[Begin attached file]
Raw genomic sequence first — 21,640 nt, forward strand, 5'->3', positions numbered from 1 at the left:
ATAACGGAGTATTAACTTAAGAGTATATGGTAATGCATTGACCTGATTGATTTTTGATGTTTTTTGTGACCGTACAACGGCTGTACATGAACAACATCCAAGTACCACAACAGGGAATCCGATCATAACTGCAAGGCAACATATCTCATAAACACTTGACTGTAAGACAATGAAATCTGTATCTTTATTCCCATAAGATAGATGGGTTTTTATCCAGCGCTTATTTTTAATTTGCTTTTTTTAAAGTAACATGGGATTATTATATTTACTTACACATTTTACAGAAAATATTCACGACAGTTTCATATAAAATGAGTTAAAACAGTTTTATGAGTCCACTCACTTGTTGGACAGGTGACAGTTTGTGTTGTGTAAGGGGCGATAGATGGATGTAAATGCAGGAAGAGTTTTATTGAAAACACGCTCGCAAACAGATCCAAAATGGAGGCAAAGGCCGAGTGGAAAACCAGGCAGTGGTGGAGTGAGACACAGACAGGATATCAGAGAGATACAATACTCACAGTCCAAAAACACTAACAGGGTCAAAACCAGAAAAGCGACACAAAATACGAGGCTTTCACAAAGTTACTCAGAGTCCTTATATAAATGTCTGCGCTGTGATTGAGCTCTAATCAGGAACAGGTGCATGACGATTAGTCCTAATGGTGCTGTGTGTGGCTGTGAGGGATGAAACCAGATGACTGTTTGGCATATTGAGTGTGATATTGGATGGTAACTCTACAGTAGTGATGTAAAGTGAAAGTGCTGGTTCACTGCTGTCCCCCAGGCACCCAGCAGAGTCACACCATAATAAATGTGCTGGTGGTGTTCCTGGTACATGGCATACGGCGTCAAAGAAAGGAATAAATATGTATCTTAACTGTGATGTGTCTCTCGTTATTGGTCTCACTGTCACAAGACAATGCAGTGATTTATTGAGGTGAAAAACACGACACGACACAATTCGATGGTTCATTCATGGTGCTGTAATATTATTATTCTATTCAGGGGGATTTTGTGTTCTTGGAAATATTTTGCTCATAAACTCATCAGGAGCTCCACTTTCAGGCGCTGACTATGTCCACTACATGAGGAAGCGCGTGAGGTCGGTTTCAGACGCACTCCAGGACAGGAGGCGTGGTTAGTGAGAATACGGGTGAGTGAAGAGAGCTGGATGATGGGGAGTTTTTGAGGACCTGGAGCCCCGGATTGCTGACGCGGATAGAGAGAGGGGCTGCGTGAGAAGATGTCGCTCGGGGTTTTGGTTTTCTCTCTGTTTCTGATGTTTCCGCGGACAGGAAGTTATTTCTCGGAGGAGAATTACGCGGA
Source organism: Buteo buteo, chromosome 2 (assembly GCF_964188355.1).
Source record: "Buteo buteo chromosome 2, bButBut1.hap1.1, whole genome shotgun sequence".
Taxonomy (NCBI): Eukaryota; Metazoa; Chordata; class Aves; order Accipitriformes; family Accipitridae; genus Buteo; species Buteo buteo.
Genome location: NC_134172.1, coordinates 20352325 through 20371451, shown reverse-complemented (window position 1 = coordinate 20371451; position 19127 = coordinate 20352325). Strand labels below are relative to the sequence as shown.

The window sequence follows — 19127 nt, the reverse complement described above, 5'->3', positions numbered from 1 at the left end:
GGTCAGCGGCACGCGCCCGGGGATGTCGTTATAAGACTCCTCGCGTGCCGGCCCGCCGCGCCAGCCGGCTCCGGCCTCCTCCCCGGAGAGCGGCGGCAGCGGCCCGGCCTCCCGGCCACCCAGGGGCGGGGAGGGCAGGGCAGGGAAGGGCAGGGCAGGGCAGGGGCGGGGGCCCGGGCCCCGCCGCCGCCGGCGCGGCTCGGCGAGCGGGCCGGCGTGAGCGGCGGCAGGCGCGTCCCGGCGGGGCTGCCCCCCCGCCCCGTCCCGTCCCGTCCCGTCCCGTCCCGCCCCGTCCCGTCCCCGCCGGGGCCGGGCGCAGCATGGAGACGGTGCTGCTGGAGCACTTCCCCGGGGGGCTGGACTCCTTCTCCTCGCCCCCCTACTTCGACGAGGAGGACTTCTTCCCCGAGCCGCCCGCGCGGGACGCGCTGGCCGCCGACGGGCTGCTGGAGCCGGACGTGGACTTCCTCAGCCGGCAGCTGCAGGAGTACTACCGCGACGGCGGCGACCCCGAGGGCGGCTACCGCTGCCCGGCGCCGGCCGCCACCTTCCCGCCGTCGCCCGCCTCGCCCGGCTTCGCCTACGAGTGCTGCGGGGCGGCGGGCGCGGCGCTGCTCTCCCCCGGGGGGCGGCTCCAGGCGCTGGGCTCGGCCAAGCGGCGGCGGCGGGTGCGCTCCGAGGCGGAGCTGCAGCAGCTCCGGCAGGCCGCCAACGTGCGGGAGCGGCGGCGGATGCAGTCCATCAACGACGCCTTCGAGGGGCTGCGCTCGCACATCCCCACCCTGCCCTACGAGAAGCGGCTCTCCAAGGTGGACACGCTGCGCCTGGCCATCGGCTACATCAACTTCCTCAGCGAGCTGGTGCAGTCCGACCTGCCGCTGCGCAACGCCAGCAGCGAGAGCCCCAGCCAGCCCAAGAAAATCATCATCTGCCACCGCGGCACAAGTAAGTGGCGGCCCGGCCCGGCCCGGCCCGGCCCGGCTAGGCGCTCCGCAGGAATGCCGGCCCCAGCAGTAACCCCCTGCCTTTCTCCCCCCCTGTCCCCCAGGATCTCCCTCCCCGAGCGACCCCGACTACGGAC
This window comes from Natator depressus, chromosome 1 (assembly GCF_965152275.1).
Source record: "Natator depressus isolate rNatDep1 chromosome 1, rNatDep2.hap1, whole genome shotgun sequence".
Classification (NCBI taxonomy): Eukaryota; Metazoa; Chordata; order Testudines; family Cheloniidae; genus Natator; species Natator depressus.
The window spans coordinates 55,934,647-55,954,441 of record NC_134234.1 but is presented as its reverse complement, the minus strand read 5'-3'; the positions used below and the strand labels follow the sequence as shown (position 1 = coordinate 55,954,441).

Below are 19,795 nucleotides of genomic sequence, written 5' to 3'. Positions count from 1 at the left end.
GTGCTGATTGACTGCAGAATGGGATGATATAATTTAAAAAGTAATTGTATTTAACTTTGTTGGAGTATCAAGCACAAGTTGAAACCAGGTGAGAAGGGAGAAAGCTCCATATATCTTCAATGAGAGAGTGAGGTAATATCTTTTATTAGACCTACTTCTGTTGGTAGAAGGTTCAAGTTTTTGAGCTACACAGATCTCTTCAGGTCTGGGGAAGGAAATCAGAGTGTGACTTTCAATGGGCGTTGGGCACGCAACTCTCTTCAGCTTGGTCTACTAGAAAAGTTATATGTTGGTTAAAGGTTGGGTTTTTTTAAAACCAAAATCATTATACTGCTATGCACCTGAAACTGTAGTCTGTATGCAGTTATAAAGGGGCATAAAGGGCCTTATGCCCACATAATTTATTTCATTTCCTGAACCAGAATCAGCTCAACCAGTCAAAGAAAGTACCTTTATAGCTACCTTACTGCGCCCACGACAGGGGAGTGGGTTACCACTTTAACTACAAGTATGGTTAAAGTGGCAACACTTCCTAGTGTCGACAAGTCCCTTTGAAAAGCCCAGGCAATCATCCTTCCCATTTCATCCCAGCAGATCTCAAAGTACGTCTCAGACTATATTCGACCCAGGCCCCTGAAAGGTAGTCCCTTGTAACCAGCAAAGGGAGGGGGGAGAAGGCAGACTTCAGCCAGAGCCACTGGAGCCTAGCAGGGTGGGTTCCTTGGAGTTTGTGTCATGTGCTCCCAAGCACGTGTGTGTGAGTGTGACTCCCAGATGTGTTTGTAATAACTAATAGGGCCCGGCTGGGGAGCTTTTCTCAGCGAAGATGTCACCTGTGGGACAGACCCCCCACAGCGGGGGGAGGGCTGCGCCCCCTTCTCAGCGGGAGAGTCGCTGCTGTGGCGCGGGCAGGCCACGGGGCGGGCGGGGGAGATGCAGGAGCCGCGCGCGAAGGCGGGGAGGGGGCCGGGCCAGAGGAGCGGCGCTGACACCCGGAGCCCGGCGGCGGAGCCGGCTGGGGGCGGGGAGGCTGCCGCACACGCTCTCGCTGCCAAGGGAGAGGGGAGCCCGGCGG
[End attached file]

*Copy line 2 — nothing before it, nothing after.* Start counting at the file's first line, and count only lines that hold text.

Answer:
ATAACGGAGTATTAACTTAAGAGTATATGGTAATGCATTGACCTGATTGATTTTTGATGTTTTTTGTGACCGTACAACGGCTGTACATGAACAACATCCAAGTACCACAACAGGGAATCCGATCATAACTGCAAGGCAACATATCTCATAAACACTTGACTGTAAGACAATGAAATCTGTATCTTTATTCCCATAAGATAGATGGGTTTTTATCCAGCGCTTATTTTTAATTTGCTTTTTTTAAAGTAACATGGGATTATTATATTTACTTACACATTTTACAGAAAATATTCACGACAGTTTCATATAAAATGAGTTAAAACAGTTTTATGAGTCCACTCACTTGTTGGACAGGTGACAGTTTGTGTTGTGTAAGGGGCGATAGATGGATGTAAATGCAGGAAGAGTTTTATTGAAAACACGCTCGCAAACAGATCCAAAATGGAGGCAAAGGCCGAGTGGAAAACCAGGCAGTGGTGGAGTGAGACACAGACAGGATATCAGAGAGATACAATACTCACAGTCCAAAAACACTAACAGGGTCAAAACCAGAAAAGCGACACAAAATACGAGGCTTTCACAAAGTTACTCAGAGTCCTTATATAAATGTCTGCGCTGTGATTGAGCTCTAATCAGGAACAGGTGCATGACGATTAGTCCTAATGGTGCTGTGTGTGGCTGTGAGGGATGAAACCAGATGACTGTTTGGCATATTGAGTGTGATATTGGATGGTAACTCTACAGTAGTGATGTAAAGTGAAAGTGCTGGTTCACTGCTGTCCCCCAGGCACCCAGCAGAGTCACACCATAATAAATGTGCTGGTGGTGTTCCTGGTACATGGCATACGGCGTCAAAGAAAGGAATAAATATGTATCTTAACTGTGATGTGTCTCTCGTTATTGGTCTCACTGTCACAAGACAATGCAGTGATTTATTGAGGTGAAAAACACGACACGACACAATTCGATGGTTCATTCATGGTGCTGTAATATTATTATTCTATTCAGGGGGATTTTGTGTTCTTGGAAATATTTTGCTCATAAACTCATCAGGAGCTCCACTTTCAGGCGCTGACTATGTCCACTACATGAGGAAGCGCGTGAGGTCGGTTTCAGACGCACTCCAGGACAGGAGGCGTGGTTAGTGAGAATACGGGTGAGTGAAGAGAGCTGGATGATGGGGAGTTTTTGAGGACCTGGAGCCCCGGATTGCTGACGCGGATAGAGAGAGGGGCTGCGTGAGAAGATGTCGCTCGGGGTTTTGGTTTTCTCTCTGTTTCTGATGTTTCCGCGGACAGGAAGTTATTTCTCGGAGGAGAATTACGCGGA